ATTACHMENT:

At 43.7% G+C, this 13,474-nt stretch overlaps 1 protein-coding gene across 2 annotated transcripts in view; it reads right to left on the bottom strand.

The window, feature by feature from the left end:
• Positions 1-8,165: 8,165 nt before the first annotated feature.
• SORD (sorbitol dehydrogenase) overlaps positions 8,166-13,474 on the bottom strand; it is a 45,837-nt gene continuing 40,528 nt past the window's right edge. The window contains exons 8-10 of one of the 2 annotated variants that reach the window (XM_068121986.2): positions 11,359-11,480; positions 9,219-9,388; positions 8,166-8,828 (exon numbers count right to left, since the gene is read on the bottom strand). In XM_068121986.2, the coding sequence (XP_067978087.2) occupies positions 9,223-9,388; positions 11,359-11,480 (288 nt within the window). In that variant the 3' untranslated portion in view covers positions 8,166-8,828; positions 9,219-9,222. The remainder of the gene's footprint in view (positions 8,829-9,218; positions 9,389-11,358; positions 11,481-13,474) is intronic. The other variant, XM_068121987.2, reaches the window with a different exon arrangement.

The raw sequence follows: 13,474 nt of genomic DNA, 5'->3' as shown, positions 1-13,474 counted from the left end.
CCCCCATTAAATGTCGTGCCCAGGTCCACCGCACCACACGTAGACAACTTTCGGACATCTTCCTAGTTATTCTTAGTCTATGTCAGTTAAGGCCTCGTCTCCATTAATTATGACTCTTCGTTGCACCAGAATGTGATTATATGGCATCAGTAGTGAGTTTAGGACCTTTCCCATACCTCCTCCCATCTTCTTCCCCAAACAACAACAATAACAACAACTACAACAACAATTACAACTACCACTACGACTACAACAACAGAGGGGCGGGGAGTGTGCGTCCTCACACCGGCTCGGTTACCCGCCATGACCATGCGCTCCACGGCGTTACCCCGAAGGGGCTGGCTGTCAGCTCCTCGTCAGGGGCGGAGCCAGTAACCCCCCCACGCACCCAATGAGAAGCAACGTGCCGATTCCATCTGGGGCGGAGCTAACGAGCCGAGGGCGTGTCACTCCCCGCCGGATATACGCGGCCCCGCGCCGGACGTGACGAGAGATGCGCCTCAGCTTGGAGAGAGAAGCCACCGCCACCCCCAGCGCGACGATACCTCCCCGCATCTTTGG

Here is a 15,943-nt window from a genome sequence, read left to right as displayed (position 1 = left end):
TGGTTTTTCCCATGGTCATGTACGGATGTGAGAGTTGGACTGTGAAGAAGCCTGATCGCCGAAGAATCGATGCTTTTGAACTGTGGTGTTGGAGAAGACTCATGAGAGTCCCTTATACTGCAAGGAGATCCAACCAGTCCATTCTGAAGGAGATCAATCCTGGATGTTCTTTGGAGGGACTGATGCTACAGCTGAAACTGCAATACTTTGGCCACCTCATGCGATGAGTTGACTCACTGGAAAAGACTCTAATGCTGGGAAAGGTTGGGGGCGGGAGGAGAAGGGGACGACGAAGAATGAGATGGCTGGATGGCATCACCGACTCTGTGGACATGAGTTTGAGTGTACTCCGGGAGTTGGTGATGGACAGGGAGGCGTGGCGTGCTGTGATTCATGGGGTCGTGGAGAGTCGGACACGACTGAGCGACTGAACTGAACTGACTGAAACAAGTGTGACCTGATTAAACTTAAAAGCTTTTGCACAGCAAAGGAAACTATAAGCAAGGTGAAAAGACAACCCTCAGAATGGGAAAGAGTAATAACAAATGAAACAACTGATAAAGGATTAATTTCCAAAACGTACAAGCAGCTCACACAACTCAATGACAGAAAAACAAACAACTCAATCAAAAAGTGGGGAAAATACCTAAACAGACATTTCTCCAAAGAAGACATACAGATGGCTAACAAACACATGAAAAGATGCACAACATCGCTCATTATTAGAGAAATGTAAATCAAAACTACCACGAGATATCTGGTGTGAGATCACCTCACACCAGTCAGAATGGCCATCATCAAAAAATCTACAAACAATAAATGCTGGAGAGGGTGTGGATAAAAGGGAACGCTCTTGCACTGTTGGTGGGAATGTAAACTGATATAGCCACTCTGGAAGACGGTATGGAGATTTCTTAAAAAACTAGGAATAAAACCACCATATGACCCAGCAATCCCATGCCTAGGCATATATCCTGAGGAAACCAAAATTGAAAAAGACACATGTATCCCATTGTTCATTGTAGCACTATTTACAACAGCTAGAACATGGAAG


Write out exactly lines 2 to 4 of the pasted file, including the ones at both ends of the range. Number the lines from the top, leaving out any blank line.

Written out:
The window, feature by feature from the left end:
• Positions 1-8,165: 8,165 nt before the first annotated feature.
• SORD (sorbitol dehydrogenase) overlaps positions 8,166-13,474 on the bottom strand; it is a 45,837-nt gene continuing 40,528 nt past the window's right edge. The window contains exons 8-10 of one of the 2 annotated variants that reach the window (XM_068121986.2): positions 11,359-11,480; positions 9,219-9,388; positions 8,166-8,828 (exon numbers count right to left, since the gene is read on the bottom strand). In XM_068121986.2, the coding sequence (XP_067978087.2) occupies positions 9,223-9,388; positions 11,359-11,480 (288 nt within the window). In that variant the 3' untranslated portion in view covers positions 8,166-8,828; positions 9,219-9,222. The remainder of the gene's footprint in view (positions 8,829-9,218; positions 9,389-11,358; positions 11,481-13,474) is intronic. The other variant, XM_068121987.2, reaches the window with a different exon arrangement.